Tau Lewis, something joyful, 2017. Plaster, wire, fur, leather, fabric, pillow stuffing, stones, human hair, acrylic paint, shopping basket and jute, 1.7 m x 81.2 cm x 50.8 cm. Courtesy the artist/Cooper Cole.

Ballooning markets and the need for visibility are intertwined in the newest frontier for the emerging artist: social media. “More and more… collectors don’t care about validation, or a proven track record,” writes artist Brad Phillips in a 2016 article for VICE. “They care about names that they hear repeated at cocktail parties and art fairs. In this way, having a prominent presence online contributes to your name being circulated, cutting out the need (a false one anyway) to be vouched for by a gallery. Most collectors buy what other people buy, and what other people buy is what is happening right now.” A number of artists—including Canadians Chloe Wise and Petra Collins—have achieved international art market success by putting their art, and their lives, on Instagram.

Tau Lewis, a Jamaican-Canadian sculptor, is one of the young emerging artists utilizing the social platform. Lewis creates deeply personal pieces of work where intimacy and connection play pivotal roles that extend to her online persona displayed on her Instagram account. “I don’t think of myself as someone who curates very heavily,” Lewis says of her account. “My artwork and my life are very much entangled…a friend brought it up to me the other day, that maybe [Instagram] has helped people understand the relationship between me and my work,” she reflects. The DIY aspects of the virtual space, for Lewis, extend to the physical realm: “I have always tried to think about where we place value in terms of where we want to show our art and what kinds of places and spaces we show in,” says Lewis. Though Lewis is now represented by Toronto gallery Cooper Cole, she acknowledges the important role that homes and nontraditional settings played in her career. “I’ve had the privilege of experiencing my work in many different physical contexts, which has been really important for me; it’s helped me understand my work better. I’m still deciding where my work fits in a commercial context.”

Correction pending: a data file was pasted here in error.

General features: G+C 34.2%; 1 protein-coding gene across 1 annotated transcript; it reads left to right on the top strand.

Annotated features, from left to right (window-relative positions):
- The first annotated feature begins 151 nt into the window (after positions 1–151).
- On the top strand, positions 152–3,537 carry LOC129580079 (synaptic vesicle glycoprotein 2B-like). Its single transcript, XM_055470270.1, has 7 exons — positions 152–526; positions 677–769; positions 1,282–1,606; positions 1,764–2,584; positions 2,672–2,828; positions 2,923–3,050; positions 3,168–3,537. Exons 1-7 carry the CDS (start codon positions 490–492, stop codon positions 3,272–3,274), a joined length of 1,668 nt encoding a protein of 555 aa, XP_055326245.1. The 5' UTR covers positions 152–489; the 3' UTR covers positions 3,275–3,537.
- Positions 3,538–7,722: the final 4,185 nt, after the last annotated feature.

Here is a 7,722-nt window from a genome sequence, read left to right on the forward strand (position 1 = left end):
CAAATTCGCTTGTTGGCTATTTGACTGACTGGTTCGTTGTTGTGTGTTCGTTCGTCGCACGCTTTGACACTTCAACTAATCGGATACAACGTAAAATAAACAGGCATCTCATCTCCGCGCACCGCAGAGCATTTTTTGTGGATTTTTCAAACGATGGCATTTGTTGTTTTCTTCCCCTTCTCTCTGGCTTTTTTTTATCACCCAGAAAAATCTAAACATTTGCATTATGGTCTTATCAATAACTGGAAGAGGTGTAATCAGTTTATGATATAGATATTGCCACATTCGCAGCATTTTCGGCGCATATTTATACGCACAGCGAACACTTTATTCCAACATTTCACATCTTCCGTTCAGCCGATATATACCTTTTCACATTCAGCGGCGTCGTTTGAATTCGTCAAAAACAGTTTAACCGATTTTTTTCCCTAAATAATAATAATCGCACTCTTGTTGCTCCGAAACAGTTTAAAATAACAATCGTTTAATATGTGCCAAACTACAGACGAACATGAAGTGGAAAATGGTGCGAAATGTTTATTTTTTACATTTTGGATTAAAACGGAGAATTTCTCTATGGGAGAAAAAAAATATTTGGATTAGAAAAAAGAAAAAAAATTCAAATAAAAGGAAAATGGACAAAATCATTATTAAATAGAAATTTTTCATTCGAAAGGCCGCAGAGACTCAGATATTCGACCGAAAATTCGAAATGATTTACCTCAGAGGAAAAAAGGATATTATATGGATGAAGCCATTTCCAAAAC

After Toronto performance artist Bridget Moser was shortlisted for the Sobey Art Award in 2017, she wasn’t quite sure where she fit. “Now I feel that I can’t use the word ‘emerging’ anymore, but I don’t know what that means,” Moser says. “If the Sobey Art Award hadn’t happened, I probably would categorize myself that way.” The artist, whose CV also sports a long list of institutional exhibitions and gallery performances at venues such as the Art Gallery of Ontario, Mercer Union and the National Arts Centre, proves that the barriers for entry into mid-career or professional stages are not solely defined by credits, but also by peer and personal definitions.

In performances such as Asking for a Friend (2013), Moser confronts build-it-yourself furniture and asks questions like, “If I eventually achieve some sort of balance should I expect to feel better or more successful? Is ‘successful’ the same thing as ‘better’?” “I have one performance where I kind of poke my head out of a toilet seat and talk about this idea of being called an emerging artist while emerging through the toilet,” Moser laughs. “That joke lands really well in art audiences.”

In the post-industrial cultural economy, passion and dedication are not guarantors of success, but rather basic, introductory qualifiers. “Economic precarity constantly reminds employees of their expendability and, therefore, the importance of their investing affect in their workplace,” write Moira Weigel and Mal Ahern in the New Inquiry. “To gain even an unpaid internship, or barely paid entry-level position in journalism, publishing, museums, or higher education, dedication is a must. Many jobs that used to be meal tickets for starving artists are now considered covetable and require ‘love.’” The affective aspects of being an emerging artist are plain to see: the term is not so much a clearly defined career level as it is an all-consuming, potentially never-ending, individual identity. Artists, at all stages, have never stood so visibly—as brands, both online and offline—at the centre of their practices as they do today. The “emerging” label, at its crux, places a paternalistic eye over young artists, shepherding them towards institutional recognition, but with the caveat that their output must extend beyond simply producing artwork into most facets of their lives—and, even then, the outcome is a gamble.

Alison Sinkewicz is a writer based in Vancouver. Her work can be found in publications such as Dwell, VICE and NUVO.

This post is adapted from the feature article “Emerging” in the Spring 2018 issue of Canadian Art, which is themed on “Dirty Words.”